Paul Devlin has been involved with two of the better documentaries of the ‘00s: Power Trip, a film he directed, about the politics of making money off electricity in a post-communist Georgia; and Freestyle: The Art Of Rhyme, a film he produced and edited, about the importance of improvisation in hip-hop. Devlin’s documentary BLAST! has a more personal origin, though the director doesn’t really delve into it. BLAST! follows Devlin’s brother Mark, an astrophysicist working on launching a Balloon-borne Large Aperture Sub-millimeter Telescope, designed to peer back in time and map the history of the stars. Mark Devlin’s team includes foul-mouthed grad students, NASA advisors, and a devout Christian colleague who hopes to use any data they gather to better understand God. A failed launch in Sweden leads to a last-ditch effort in Antarctica, where the team waits for good weather and sweats every setback, while their families wait impatiently back home.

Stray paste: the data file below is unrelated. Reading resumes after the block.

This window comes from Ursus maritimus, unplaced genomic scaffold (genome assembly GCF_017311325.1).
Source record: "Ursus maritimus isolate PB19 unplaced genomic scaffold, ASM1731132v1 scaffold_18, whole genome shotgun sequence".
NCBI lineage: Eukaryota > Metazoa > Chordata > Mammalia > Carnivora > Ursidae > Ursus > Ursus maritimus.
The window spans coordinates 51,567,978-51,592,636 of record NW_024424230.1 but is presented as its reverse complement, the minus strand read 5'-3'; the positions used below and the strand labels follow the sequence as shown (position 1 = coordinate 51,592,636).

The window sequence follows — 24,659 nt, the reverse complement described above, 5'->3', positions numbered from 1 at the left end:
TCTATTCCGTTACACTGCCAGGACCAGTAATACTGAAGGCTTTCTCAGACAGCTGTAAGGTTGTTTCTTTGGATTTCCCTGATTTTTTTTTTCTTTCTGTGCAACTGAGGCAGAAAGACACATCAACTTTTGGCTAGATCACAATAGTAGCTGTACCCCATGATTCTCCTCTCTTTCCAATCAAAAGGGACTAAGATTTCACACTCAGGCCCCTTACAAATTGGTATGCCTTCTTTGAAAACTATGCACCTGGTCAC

Devlin has fodder here for about a half-dozen documentaries: one about his relationship with his brother and his father (both scientists), one about the intersection of science and faith, one about the intersection of academic theory and hard physical labor, one about life in the remote outposts where complicated research gets done, and so on. But as befits a documentarian who’s worked on projects about energy-suppliers and rappers, Devlin has a hard time focusing. BLAST! could use a little of the personality of an Ice Road Truckers, or the showmanship of a Mythbusters, or the philosophical inquiry of a Werner Herzog film.
That said, Devlin comes away from his globe-hopping scientific adventure with a lot of terrific footage of giant balloons rising from barren landscapes, and stressed-out theoreticians nervously watching their fragile, expensive equipment scrape across ice floes. BLAST! takes pit stops in New Zealand (where American expeditions to Antarctica get outfitted) and the cabin where Ernest Shackleton’s team made camp in 1909. There’s a matter-of-factness to BLAST! that overcomes the documentary’s lack of one strong thread. And it helps that Devlin’s brother and his colleagues are so likable, as they endure another endless sunlit Antarctic day and laugh about how “step by tedious step we stumble away from abject failure.”